Caffeine That Kills

Health Letter, September 2015

By Sarah Sorscher, J.D., M.P.H

caffeine
A serving size of powdered pure caffeine is just a rounded
1/32 of a teaspoon, pictured here. A tablespoon is enough to kill an adult. Image: Sarah Sorscher

Last summer, two young men died within a month of each other as a result of taking one of the most commonly consumed drugs in the United States: caffeine.

Logan Stiner was a LaGrange, Ohio, honors student and athlete wrapping up his senior year in high school.[1] He was found on his living room floor by his brother on May 27, 2014.[2] The coroner initially told the family that Logan had died of natural causes, but after Logan’s parents discovered a small bag that turned out to be powdered pure caffeine, the coroner confirmed that the actual cause of death was caffeine overdose.[3] Logan’s friend had purchased the powder on Amazon.com.

The following month, James Wade Sweatt, a 24-year-old, newly married electrical engineer living in Alpharetta, Ga., also died after taking powdered pure caffeine purchased on Amazon.com.[4] He bought the caffeine as a health product, seeking to avoid the additives in Diet Mountain Dew, his usual drink of choice when he needed a caffeine boost.[5]

Few would suspect such deadly effects from caffeine, a chemical consumed daily by more than eight in 10 Americans in coffee, tea and other beverages.[6] But the caffeine in these beverages is so diluted that it is nearly impossible to get a lethal dose by drinking too much. For example, to get a lethal amount, an adult would have to drink 55 eight-ounce cups of Starbucks coffee, a mind-boggling volume.[7],[8]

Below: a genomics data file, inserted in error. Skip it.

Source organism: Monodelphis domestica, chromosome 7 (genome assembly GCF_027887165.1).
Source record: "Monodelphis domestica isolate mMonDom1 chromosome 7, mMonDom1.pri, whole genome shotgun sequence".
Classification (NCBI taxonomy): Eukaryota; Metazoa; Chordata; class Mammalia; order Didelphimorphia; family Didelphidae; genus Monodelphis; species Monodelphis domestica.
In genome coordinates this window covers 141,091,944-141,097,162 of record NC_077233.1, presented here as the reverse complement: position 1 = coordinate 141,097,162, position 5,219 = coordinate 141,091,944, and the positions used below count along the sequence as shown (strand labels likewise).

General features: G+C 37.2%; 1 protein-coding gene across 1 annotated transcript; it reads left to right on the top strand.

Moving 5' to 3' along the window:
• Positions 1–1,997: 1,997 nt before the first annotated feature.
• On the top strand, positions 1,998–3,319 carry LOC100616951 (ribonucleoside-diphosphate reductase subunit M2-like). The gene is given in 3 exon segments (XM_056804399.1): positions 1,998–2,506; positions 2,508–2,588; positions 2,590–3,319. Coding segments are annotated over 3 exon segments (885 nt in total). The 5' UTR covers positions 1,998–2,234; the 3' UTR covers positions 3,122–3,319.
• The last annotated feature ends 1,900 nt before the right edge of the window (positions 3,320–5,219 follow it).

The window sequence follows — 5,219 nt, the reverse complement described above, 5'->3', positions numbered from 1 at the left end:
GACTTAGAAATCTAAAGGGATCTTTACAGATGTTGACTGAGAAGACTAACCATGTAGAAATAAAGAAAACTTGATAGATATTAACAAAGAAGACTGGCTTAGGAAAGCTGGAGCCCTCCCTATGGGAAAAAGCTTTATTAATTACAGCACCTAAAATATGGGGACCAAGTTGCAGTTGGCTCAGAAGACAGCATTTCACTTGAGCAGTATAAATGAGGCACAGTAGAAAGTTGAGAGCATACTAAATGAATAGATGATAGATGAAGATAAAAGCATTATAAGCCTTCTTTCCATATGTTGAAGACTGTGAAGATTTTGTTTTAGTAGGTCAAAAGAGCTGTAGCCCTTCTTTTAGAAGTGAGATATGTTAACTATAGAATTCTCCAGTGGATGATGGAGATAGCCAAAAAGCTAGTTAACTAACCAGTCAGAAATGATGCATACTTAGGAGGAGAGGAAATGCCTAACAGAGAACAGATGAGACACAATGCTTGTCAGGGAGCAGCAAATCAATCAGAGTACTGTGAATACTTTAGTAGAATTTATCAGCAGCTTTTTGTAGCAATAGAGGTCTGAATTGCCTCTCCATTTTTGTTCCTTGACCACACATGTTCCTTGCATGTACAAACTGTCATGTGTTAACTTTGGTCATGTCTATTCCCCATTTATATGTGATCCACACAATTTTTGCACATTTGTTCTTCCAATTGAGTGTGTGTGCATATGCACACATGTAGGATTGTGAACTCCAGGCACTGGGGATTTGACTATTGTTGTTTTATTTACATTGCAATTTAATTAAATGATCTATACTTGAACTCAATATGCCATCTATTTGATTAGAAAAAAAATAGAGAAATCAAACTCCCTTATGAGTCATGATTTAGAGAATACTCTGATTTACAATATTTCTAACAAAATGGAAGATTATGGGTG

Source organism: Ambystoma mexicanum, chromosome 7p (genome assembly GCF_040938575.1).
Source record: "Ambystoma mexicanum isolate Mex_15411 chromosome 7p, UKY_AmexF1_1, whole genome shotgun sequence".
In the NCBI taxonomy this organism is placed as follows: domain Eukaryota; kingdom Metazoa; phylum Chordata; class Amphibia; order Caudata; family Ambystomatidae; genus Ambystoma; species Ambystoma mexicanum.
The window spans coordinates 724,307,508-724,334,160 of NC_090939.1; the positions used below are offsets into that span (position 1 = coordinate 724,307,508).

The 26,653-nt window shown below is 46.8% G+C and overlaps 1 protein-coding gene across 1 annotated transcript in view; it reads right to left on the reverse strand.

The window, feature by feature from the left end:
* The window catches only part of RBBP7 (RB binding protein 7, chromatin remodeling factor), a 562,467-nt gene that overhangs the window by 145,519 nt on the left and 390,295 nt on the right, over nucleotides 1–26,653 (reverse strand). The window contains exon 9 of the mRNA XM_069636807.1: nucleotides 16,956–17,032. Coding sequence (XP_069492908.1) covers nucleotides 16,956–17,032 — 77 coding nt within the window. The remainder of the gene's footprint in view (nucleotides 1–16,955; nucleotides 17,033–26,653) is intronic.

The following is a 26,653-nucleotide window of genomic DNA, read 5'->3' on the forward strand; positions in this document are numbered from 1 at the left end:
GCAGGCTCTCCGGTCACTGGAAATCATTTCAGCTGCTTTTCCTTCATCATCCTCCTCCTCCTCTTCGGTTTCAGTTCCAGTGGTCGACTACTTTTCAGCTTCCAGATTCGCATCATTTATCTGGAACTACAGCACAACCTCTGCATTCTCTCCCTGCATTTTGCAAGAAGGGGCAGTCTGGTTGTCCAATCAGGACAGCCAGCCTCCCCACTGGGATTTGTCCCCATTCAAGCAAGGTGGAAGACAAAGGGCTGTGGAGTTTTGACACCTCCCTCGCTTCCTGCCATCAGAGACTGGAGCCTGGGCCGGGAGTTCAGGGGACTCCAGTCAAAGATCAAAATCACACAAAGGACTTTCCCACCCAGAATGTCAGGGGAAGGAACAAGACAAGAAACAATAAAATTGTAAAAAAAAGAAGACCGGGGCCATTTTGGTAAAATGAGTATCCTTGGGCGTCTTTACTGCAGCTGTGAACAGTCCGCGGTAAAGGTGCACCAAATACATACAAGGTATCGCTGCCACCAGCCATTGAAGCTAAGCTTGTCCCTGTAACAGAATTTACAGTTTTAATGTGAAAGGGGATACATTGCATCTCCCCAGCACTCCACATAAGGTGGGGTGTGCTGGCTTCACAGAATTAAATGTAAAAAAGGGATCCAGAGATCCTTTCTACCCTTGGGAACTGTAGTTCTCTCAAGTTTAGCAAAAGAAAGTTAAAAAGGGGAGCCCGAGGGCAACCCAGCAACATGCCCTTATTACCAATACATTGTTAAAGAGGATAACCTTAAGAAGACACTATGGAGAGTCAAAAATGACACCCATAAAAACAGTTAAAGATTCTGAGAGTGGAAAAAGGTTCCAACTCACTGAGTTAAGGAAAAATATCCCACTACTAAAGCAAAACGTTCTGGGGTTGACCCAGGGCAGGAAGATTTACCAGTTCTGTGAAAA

Yet at high concentrations, caffeine quickly becomes deadly. Powdered pure caffeine, the product that devastated two families last summer, is highly lethal. Just one teaspoon of the product is enough to kill a child, and one tablespoon can kill an adult.[9]

The dose typically recommended on the packaging of powdered pure caffeine is 200 milligrams per serving.[10] To measure this tiny amount, customers must have a digital gram weight scale or a measuring spoon that is sized to one-sixteenth of a teaspoon.[11],[12] It is easy to become confused and add too much, which appears to be what happened to Stiner and Sweatt.

Horrified that such a dangerous product is so readily available on the Internet, the parents of the two young men took their stories to the Food and Drug Administration (FDA) in December 2014. They were accompanied by staff from the Center for Science in the Public Interest (CSPI) and Public Citizen. The same day, CSPI submitted a petition to the FDA asking the agency to ban powdered pure caffeine as a dietary supplement.[13] Logan’s family also sued Amazon.com and the companies that packaged and sold the powder to consumers.[14]

The families’ advocacy has had an impact: The FDA issued a safety announcement[15] and a blog post[16] warning consumers to avoid powdered pure caffeine, leading Amazon.com to stop selling the product, although as of the date of publication of this article, the product is still available online.[17]